In short, I kept stalling until I got lucky.

(If the question is “why geology?”, the answer is because while also an undergraduate I realized that geology would be the best field that would allow me to get paid for travelling, hiking, and camping–and I was right!)

I picked my career when I found out I was unexpectantly pregnant after 10 years of marriage. I knew from that moment that I would be a mom and nothing more (how could there be more?) because it is the most important job in the universe, IMHO

I majored in Film Studies in college. In high school I wanted to go into behavioral genetics, but discovered that I really didn’t want to spend my college years working that hard. I also had no gift for chemistry or math. (Remember that no gift for math stuff, it will come into play at the end). So I went the liberal arts route. Film Studies, minor in History. Had a great time studying thing that interested me, in which I couldn’t get a job in when I got out without relocating and/or taking small paychecks and working my butt off. (1988)

I ended up in advertsing, doing a grunt job, getting paid peanuts, but getting to work on TV commercials and industrial video. The other potion of my job was direct mail and direct mail involved databases, so I became a database admin.

When I left marketing (tired of peanuts), I ended up temping. Temping led to a job as a secretary in Finance Tax and Legal. (around 1991) Computers were becoming big, they discovered I had some skills from my (very light) DBA days with PCs and Networking, and I became a network administrator, PC Tech, computer jack of al trades for those three departments.

One sexual harrassment claim later, the company I worked for decided I’d be better off away from the skirt chasing boss and put me in IT. But my relationship with the company was never the same - they didn’t trust me, I didn’t trust them.

So eventually I left - into that fantastic job market of the mid-90s. Consulted and eventually wound up managing consultants. Part sales job, part manager job, and I still kept consulting. But the job market was beginning to tighten, so I jumped ship.

My current job is in IT. I started it to do server support - especially directory work (the databases from my original job coming back to haunt me). The company is heavy into Six Sigma, and after taking a required class, that interested me. Now statistical analysis is a huge part of my job (remember the not liking math part?).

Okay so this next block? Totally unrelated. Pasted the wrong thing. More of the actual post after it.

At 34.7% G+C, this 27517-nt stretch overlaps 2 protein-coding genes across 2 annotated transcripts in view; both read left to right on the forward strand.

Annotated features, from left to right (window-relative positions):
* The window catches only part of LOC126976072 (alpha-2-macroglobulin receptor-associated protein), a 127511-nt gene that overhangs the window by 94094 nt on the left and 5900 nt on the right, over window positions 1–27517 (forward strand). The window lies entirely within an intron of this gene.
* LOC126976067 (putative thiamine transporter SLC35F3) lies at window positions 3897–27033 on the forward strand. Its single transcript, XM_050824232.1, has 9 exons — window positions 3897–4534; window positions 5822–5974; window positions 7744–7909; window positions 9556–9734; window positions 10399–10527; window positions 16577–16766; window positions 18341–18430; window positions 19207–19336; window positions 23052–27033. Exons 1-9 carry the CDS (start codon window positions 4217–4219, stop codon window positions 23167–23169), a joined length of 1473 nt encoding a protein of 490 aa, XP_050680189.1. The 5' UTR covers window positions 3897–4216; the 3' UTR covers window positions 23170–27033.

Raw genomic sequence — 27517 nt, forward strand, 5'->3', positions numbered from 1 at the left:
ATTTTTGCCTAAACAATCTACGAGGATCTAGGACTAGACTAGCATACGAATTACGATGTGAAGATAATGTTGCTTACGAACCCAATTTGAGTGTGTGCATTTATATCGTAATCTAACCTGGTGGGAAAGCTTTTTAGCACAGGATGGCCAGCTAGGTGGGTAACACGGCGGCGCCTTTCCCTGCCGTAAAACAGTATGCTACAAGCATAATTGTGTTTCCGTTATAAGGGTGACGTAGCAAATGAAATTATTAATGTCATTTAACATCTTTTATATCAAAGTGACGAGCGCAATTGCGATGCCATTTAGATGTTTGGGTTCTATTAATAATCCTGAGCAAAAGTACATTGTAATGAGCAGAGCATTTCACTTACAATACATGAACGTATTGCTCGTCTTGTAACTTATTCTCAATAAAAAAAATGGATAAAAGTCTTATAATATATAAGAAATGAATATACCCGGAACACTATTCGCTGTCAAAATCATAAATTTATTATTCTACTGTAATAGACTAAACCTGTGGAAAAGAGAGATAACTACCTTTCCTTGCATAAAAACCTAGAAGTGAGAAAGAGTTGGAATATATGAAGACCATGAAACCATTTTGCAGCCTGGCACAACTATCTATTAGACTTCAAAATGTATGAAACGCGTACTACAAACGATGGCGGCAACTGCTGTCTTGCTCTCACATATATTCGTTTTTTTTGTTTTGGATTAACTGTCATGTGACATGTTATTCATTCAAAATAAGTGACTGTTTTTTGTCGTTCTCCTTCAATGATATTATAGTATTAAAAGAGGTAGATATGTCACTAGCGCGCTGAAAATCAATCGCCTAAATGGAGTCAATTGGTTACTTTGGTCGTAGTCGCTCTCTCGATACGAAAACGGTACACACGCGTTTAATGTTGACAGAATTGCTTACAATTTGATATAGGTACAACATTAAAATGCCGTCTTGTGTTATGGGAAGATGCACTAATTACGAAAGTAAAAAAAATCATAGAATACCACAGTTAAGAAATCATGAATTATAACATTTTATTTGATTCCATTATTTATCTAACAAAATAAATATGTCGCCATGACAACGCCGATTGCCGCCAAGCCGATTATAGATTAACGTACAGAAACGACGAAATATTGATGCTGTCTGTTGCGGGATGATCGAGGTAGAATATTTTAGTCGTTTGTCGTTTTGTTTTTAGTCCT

I have no idea what I’ll be doing three years from now. Three years ago, I had no idea I’d be doing what I am now.

I’d recommend following your nose if not your heart. If you are content doing pretty much anything, start down a path and don’t close any doors. If the path isn’t a good one, start looking for the crossroads. Some people know they need to be something and they aren’t happy unless they are doing that. And there are jobs where that passion is part and parcel of the job. But there are a lot of jobs that high school and college age people don’t even know exists, that there aren’t really majors for - statistical analysis on IT processes, for instance. Or my husbands job of managing taxonomy and content for e-commerce sites.

Putting aside of those I wanna be a … when I grow up that occured before college; I remember one day walking across campus and a flash came to me: I want to do research in Tanzania!..??? My major was American Sociology and I had never even been to Africa much less Tanzania.

Time to really declare undergrad major: still in sociology, but I hated the family and social welfare shit. Another foot in poli sci where I hated “how bills are passed” type classes. So I decided to merge the aspects I liked and majored in political behavior [I’m an old fart and this was just before Nixon’s second term when such animals working on campaigns came from advertising]. So I graduate and have never been part of an election campaign ever.

Like everyone else I fell into what I do: I did go to Africa [still haven’t been even at the airport in Dar es Salaam] and worked in “development”. I decided to go back and get my Masters [gosh what will get me back to Africa = Masters in Public Administration, Health Planning and Finance in Developing countries - the last I never use].

There was a detour to WashDC, but now I work in public health in Francophone African countries. Translating those skills to someone in the US has always been a problem; I tell folks that I am a problem solver and a get things done sort.